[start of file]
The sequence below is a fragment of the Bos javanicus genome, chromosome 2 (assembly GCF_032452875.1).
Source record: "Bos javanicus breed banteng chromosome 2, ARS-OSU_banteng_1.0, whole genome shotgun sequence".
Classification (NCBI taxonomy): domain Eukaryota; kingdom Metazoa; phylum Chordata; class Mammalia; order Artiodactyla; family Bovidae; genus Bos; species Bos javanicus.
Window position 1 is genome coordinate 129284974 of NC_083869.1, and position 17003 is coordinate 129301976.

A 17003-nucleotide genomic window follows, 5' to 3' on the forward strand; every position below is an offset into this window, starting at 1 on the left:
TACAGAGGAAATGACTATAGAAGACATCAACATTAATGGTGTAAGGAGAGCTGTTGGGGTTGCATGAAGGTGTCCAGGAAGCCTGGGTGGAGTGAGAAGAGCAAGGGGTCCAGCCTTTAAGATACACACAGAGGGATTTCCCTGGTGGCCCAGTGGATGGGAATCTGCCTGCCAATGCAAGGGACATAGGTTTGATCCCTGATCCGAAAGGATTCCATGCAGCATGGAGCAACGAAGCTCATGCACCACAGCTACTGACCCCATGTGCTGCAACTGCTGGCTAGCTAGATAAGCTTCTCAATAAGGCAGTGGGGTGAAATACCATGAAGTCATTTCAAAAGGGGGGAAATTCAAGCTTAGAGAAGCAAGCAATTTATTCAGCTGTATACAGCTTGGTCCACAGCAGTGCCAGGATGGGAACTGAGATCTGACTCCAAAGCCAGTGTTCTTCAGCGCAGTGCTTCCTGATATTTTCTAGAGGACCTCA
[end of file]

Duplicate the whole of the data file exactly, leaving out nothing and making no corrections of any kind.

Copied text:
The sequence below is a fragment of the Bos javanicus genome, chromosome 2 (assembly GCF_032452875.1).
Source record: "Bos javanicus breed banteng chromosome 2, ARS-OSU_banteng_1.0, whole genome shotgun sequence".
Classification (NCBI taxonomy): domain Eukaryota; kingdom Metazoa; phylum Chordata; class Mammalia; order Artiodactyla; family Bovidae; genus Bos; species Bos javanicus.
Window position 1 is genome coordinate 129284974 of NC_083869.1, and position 17003 is coordinate 129301976.

A 17003-nucleotide genomic window follows, 5' to 3' on the forward strand; every position below is an offset into this window, starting at 1 on the left:
TACAGAGGAAATGACTATAGAAGACATCAACATTAATGGTGTAAGGAGAGCTGTTGGGGTTGCATGAAGGTGTCCAGGAAGCCTGGGTGGAGTGAGAAGAGCAAGGGGTCCAGCCTTTAAGATACACACAGAGGGATTTCCCTGGTGGCCCAGTGGATGGGAATCTGCCTGCCAATGCAAGGGACATAGGTTTGATCCCTGATCCGAAAGGATTCCATGCAGCATGGAGCAACGAAGCTCATGCACCACAGCTACTGACCCCATGTGCTGCAACTGCTGGCTAGCTAGATAAGCTTCTCAATAAGGCAGTGGGGTGAAATACCATGAAGTCATTTCAAAAGGGGGGAAATTCAAGCTTAGAGAAGCAAGCAATTTATTCAGCTGTATACAGCTTGGTCCACAGCAGTGCCAGGATGGGAACTGAGATCTGACTCCAAAGCCAGTGTTCTTCAGCGCAGTGCTTCCTGATATTTTCTAGAGGACCTCA